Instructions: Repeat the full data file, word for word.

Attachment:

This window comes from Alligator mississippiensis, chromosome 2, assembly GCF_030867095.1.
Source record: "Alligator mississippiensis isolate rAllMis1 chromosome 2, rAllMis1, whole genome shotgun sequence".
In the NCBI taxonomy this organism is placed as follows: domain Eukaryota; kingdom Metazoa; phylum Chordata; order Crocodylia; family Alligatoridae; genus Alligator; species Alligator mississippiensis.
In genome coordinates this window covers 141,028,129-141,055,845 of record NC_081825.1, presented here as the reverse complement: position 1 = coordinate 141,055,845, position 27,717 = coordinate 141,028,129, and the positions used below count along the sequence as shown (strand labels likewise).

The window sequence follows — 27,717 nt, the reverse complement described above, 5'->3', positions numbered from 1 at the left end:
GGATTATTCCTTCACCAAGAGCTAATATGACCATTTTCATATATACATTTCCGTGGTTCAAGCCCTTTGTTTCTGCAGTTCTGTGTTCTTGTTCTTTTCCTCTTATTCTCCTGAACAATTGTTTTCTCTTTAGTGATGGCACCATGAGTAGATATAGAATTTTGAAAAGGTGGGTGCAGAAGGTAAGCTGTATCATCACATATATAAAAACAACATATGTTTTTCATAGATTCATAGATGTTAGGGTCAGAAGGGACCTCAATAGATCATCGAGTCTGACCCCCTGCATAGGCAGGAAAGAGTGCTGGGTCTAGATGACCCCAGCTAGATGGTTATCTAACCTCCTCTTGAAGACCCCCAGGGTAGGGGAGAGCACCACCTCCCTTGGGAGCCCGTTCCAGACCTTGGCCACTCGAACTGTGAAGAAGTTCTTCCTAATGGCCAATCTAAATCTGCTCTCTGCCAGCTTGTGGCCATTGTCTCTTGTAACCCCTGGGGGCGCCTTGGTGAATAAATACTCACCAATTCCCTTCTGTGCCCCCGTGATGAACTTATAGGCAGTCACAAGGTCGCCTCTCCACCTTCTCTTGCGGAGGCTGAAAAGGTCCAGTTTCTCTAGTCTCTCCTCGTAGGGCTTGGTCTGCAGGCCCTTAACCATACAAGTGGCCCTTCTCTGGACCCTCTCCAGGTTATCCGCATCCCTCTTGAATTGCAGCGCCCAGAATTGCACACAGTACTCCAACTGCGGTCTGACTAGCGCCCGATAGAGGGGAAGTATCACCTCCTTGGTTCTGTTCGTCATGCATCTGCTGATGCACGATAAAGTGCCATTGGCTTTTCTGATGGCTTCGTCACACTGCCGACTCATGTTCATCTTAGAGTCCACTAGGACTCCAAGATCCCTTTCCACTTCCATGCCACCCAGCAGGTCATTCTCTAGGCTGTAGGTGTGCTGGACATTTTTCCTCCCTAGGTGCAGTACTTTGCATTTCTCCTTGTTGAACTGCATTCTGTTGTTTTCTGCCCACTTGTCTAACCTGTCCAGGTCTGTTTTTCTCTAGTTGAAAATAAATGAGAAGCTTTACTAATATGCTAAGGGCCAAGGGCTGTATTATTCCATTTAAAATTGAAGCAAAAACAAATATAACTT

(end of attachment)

This window comes from Alligator mississippiensis, chromosome 2, assembly GCF_030867095.1.
Source record: "Alligator mississippiensis isolate rAllMis1 chromosome 2, rAllMis1, whole genome shotgun sequence".
In the NCBI taxonomy this organism is placed as follows: domain Eukaryota; kingdom Metazoa; phylum Chordata; order Crocodylia; family Alligatoridae; genus Alligator; species Alligator mississippiensis.
In genome coordinates this window covers 141,028,129-141,055,845 of record NC_081825.1, presented here as the reverse complement: position 1 = coordinate 141,055,845, position 27,717 = coordinate 141,028,129, and the positions used below count along the sequence as shown (strand labels likewise).

The window sequence follows — 27,717 nt, the reverse complement described above, 5'->3', positions numbered from 1 at the left end:
GGATTATTCCTTCACCAAGAGCTAATATGACCATTTTCATATATACATTTCCGTGGTTCAAGCCCTTTGTTTCTGCAGTTCTGTGTTCTTGTTCTTTTCCTCTTATTCTCCTGAACAATTGTTTTCTCTTTAGTGATGGCACCATGAGTAGATATAGAATTTTGAAAAGGTGGGTGCAGAAGGTAAGCTGTATCATCACATATATAAAAACAACATATGTTTTTCATAGATTCATAGATGTTAGGGTCAGAAGGGACCTCAATAGATCATCGAGTCTGACCCCCTGCATAGGCAGGAAAGAGTGCTGGGTCTAGATGACCCCAGCTAGATGGTTATCTAACCTCCTCTTGAAGACCCCCAGGGTAGGGGAGAGCACCACCTCCCTTGGGAGCCCGTTCCAGACCTTGGCCACTCGAACTGTGAAGAAGTTCTTCCTAATGGCCAATCTAAATCTGCTCTCTGCCAGCTTGTGGCCATTGTCTCTTGTAACCCCTGGGGGCGCCTTGGTGAATAAATACTCACCAATTCCCTTCTGTGCCCCCGTGATGAACTTATAGGCAGTCACAAGGTCGCCTCTCCACCTTCTCTTGCGGAGGCTGAAAAGGTCCAGTTTCTCTAGTCTCTCCTCGTAGGGCTTGGTCTGCAGGCCCTTAACCATACAAGTGGCCCTTCTCTGGACCCTCTCCAGGTTATCCGCATCCCTCTTGAATTGCAGCGCCCAGAATTGCACACAGTACTCCAACTGCGGTCTGACTAGCGCCCGATAGAGGGGAAGTATCACCTCCTTGGTTCTGTTCGTCATGCATCTGCTGATGCACGATAAAGTGCCATTGGCTTTTCTGATGGCTTCGTCACACTGCCGACTCATGTTCATCTTAGAGTCCACTAGGACTCCAAGATCCCTTTCCACTTCCATGCCACCCAGCAGGTCATTCTCTAGGCTGTAGGTGTGCTGGACATTTTTCCTCCCTAGGTGCAGTACTTTGCATTTCTCCTTGTTGAACTGCATTCTGTTGTTTTCTGCCCACTTGTCTAACCTGTCCAGGTCTGTTTTTCTCTAGTTGAAAATAAATGAGAAGCTTTACTAATATGCTAAGGGCCAAGGGCTGTATTATTCCATTTAAAATTGAAGCAAAAACAAATATAACTT